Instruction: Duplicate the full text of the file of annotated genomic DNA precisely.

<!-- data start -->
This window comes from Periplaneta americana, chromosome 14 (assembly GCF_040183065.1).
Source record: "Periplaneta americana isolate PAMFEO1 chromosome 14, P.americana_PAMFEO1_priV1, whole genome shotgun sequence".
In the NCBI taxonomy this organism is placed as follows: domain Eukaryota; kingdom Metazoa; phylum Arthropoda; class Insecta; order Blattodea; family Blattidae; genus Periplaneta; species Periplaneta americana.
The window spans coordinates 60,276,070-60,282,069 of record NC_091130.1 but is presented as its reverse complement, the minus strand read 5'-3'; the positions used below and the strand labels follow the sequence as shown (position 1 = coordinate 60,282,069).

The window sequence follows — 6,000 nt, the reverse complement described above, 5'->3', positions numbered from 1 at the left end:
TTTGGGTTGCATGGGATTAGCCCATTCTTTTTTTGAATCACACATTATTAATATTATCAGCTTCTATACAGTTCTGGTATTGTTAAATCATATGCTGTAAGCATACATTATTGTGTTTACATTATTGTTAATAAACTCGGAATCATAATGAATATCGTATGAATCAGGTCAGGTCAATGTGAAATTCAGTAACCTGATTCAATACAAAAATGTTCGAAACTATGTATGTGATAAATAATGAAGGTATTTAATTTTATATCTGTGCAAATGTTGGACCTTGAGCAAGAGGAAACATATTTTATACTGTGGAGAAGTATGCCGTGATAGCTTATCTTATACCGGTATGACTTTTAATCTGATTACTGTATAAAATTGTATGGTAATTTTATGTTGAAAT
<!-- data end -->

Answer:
This window comes from Periplaneta americana, chromosome 14 (assembly GCF_040183065.1).
Source record: "Periplaneta americana isolate PAMFEO1 chromosome 14, P.americana_PAMFEO1_priV1, whole genome shotgun sequence".
In the NCBI taxonomy this organism is placed as follows: domain Eukaryota; kingdom Metazoa; phylum Arthropoda; class Insecta; order Blattodea; family Blattidae; genus Periplaneta; species Periplaneta americana.
The window spans coordinates 60,276,070-60,282,069 of record NC_091130.1 but is presented as its reverse complement, the minus strand read 5'-3'; the positions used below and the strand labels follow the sequence as shown (position 1 = coordinate 60,282,069).

The window sequence follows — 6,000 nt, the reverse complement described above, 5'->3', positions numbered from 1 at the left end:
TTTGGGTTGCATGGGATTAGCCCATTCTTTTTTTGAATCACACATTATTAATATTATCAGCTTCTATACAGTTCTGGTATTGTTAAATCATATGCTGTAAGCATACATTATTGTGTTTACATTATTGTTAATAAACTCGGAATCATAATGAATATCGTATGAATCAGGTCAGGTCAATGTGAAATTCAGTAACCTGATTCAATACAAAAATGTTCGAAACTATGTATGTGATAAATAATGAAGGTATTTAATTTTATATCTGTGCAAATGTTGGACCTTGAGCAAGAGGAAACATATTTTATACTGTGGAGAAGTATGCCGTGATAGCTTATCTTATACCGGTATGACTTTTAATCTGATTACTGTATAAAATTGTATGGTAATTTTATGTTGAAAT